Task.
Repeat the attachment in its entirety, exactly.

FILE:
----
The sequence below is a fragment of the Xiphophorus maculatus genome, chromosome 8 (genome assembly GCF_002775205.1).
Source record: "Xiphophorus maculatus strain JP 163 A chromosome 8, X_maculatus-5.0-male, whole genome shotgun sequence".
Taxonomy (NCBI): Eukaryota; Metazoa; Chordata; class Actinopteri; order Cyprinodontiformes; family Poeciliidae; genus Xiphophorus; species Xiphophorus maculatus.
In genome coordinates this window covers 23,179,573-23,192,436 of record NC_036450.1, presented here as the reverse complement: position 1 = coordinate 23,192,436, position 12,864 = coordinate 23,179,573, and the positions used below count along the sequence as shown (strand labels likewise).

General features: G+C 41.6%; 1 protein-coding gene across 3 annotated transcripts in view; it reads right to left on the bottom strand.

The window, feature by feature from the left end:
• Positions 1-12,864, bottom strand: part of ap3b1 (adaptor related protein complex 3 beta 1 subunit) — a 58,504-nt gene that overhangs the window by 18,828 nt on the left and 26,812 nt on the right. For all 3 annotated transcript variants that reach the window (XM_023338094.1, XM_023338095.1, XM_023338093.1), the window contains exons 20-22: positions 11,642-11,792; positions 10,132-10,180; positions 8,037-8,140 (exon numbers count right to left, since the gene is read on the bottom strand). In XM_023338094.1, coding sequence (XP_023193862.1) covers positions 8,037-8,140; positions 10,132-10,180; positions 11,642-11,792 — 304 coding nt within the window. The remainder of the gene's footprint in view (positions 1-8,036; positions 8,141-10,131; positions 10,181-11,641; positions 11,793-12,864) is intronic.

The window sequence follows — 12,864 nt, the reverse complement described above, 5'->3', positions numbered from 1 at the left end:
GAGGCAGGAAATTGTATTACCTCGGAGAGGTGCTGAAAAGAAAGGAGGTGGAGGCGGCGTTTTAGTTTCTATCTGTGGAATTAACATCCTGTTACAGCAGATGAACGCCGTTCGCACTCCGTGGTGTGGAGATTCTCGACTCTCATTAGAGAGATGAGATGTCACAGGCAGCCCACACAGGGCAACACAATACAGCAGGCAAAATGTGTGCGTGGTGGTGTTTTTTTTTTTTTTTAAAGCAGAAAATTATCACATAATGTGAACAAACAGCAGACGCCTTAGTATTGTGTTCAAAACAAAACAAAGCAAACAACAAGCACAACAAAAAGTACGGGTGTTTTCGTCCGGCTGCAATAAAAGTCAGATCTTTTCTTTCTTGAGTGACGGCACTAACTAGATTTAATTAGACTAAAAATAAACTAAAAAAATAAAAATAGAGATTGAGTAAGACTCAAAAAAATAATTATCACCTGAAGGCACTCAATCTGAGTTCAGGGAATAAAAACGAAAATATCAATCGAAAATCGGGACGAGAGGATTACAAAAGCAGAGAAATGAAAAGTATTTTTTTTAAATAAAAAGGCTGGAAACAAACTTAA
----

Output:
The sequence below is a fragment of the Xiphophorus maculatus genome, chromosome 8 (genome assembly GCF_002775205.1).
Source record: "Xiphophorus maculatus strain JP 163 A chromosome 8, X_maculatus-5.0-male, whole genome shotgun sequence".
Taxonomy (NCBI): Eukaryota; Metazoa; Chordata; class Actinopteri; order Cyprinodontiformes; family Poeciliidae; genus Xiphophorus; species Xiphophorus maculatus.
In genome coordinates this window covers 23,179,573-23,192,436 of record NC_036450.1, presented here as the reverse complement: position 1 = coordinate 23,192,436, position 12,864 = coordinate 23,179,573, and the positions used below count along the sequence as shown (strand labels likewise).

General features: G+C 41.6%; 1 protein-coding gene across 3 annotated transcripts in view; it reads right to left on the bottom strand.

The window, feature by feature from the left end:
• Positions 1-12,864, bottom strand: part of ap3b1 (adaptor related protein complex 3 beta 1 subunit) — a 58,504-nt gene that overhangs the window by 18,828 nt on the left and 26,812 nt on the right. For all 3 annotated transcript variants that reach the window (XM_023338094.1, XM_023338095.1, XM_023338093.1), the window contains exons 20-22: positions 11,642-11,792; positions 10,132-10,180; positions 8,037-8,140 (exon numbers count right to left, since the gene is read on the bottom strand). In XM_023338094.1, coding sequence (XP_023193862.1) covers positions 8,037-8,140; positions 10,132-10,180; positions 11,642-11,792 — 304 coding nt within the window. The remainder of the gene's footprint in view (positions 1-8,036; positions 8,141-10,131; positions 10,181-11,641; positions 11,793-12,864) is intronic.

The window sequence follows — 12,864 nt, the reverse complement described above, 5'->3', positions numbered from 1 at the left end:
GAGGCAGGAAATTGTATTACCTCGGAGAGGTGCTGAAAAGAAAGGAGGTGGAGGCGGCGTTTTAGTTTCTATCTGTGGAATTAACATCCTGTTACAGCAGATGAACGCCGTTCGCACTCCGTGGTGTGGAGATTCTCGACTCTCATTAGAGAGATGAGATGTCACAGGCAGCCCACACAGGGCAACACAATACAGCAGGCAAAATGTGTGCGTGGTGGTGTTTTTTTTTTTTTTTAAAGCAGAAAATTATCACATAATGTGAACAAACAGCAGACGCCTTAGTATTGTGTTCAAAACAAAACAAAGCAAACAACAAGCACAACAAAAAGTACGGGTGTTTTCGTCCGGCTGCAATAAAAGTCAGATCTTTTCTTTCTTGAGTGACGGCACTAACTAGATTTAATTAGACTAAAAATAAACTAAAAAAATAAAAATAGAGATTGAGTAAGACTCAAAAAAATAATTATCACCTGAAGGCACTCAATCTGAGTTCAGGGAATAAAAACGAAAATATCAATCGAAAATCGGGACGAGAGGATTACAAAAGCAGAGAAATGAAAAGTATTTTTTTTAAATAAAAAGGCTGGAAACAAACTTAA